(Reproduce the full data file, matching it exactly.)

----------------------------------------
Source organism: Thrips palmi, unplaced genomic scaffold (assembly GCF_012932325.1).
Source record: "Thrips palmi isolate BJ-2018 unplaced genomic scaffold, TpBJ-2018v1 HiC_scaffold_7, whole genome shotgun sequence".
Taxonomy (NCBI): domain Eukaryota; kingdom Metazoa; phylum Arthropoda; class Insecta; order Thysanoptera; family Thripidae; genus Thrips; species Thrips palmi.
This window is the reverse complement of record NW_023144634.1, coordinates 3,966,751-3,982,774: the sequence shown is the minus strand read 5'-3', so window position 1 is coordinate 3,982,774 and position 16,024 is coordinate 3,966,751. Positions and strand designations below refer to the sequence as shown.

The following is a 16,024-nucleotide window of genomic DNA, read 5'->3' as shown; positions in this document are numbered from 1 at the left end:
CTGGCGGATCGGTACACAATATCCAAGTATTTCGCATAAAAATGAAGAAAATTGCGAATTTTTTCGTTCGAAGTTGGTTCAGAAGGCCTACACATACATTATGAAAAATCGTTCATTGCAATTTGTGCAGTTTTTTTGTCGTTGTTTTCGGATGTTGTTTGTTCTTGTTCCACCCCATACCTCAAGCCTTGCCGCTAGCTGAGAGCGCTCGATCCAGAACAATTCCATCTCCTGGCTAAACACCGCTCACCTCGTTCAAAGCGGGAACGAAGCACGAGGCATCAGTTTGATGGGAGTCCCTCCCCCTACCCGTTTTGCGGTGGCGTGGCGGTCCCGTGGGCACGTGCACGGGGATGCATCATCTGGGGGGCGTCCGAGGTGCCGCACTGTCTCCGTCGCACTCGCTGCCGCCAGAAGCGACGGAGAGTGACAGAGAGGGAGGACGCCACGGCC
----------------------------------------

Source organism: Thrips palmi, unplaced genomic scaffold (assembly GCF_012932325.1).
Source record: "Thrips palmi isolate BJ-2018 unplaced genomic scaffold, TpBJ-2018v1 HiC_scaffold_7, whole genome shotgun sequence".
Taxonomy (NCBI): domain Eukaryota; kingdom Metazoa; phylum Arthropoda; class Insecta; order Thysanoptera; family Thripidae; genus Thrips; species Thrips palmi.
This window is the reverse complement of record NW_023144634.1, coordinates 3,966,751-3,982,774: the sequence shown is the minus strand read 5'-3', so window position 1 is coordinate 3,982,774 and position 16,024 is coordinate 3,966,751. Positions and strand designations below refer to the sequence as shown.

The following is a 16,024-nucleotide window of genomic DNA, read 5'->3' as shown; positions in this document are numbered from 1 at the left end:
CTGGCGGATCGGTACACAATATCCAAGTATTTCGCATAAAAATGAAGAAAATTGCGAATTTTTTCGTTCGAAGTTGGTTCAGAAGGCCTACACATACATTATGAAAAATCGTTCATTGCAATTTGTGCAGTTTTTTTGTCGTTGTTTTCGGATGTTGTTTGTTCTTGTTCCACCCCATACCTCAAGCCTTGCCGCTAGCTGAGAGCGCTCGATCCAGAACAATTCCATCTCCTGGCTAAACACCGCTCACCTCGTTCAAAGCGGGAACGAAGCACGAGGCATCAGTTTGATGGGAGTCCCTCCCCCTACCCGTTTTGCGGTGGCGTGGCGGTCCCGTGGGCACGTGCACGGGGATGCATCATCTGGGGGGCGTCCGAGGTGCCGCACTGTCTCCGTCGCACTCGCTGCCGCCAGAAGCGACGGAGAGTGACAGAGAGGGAGGACGCCACGGCC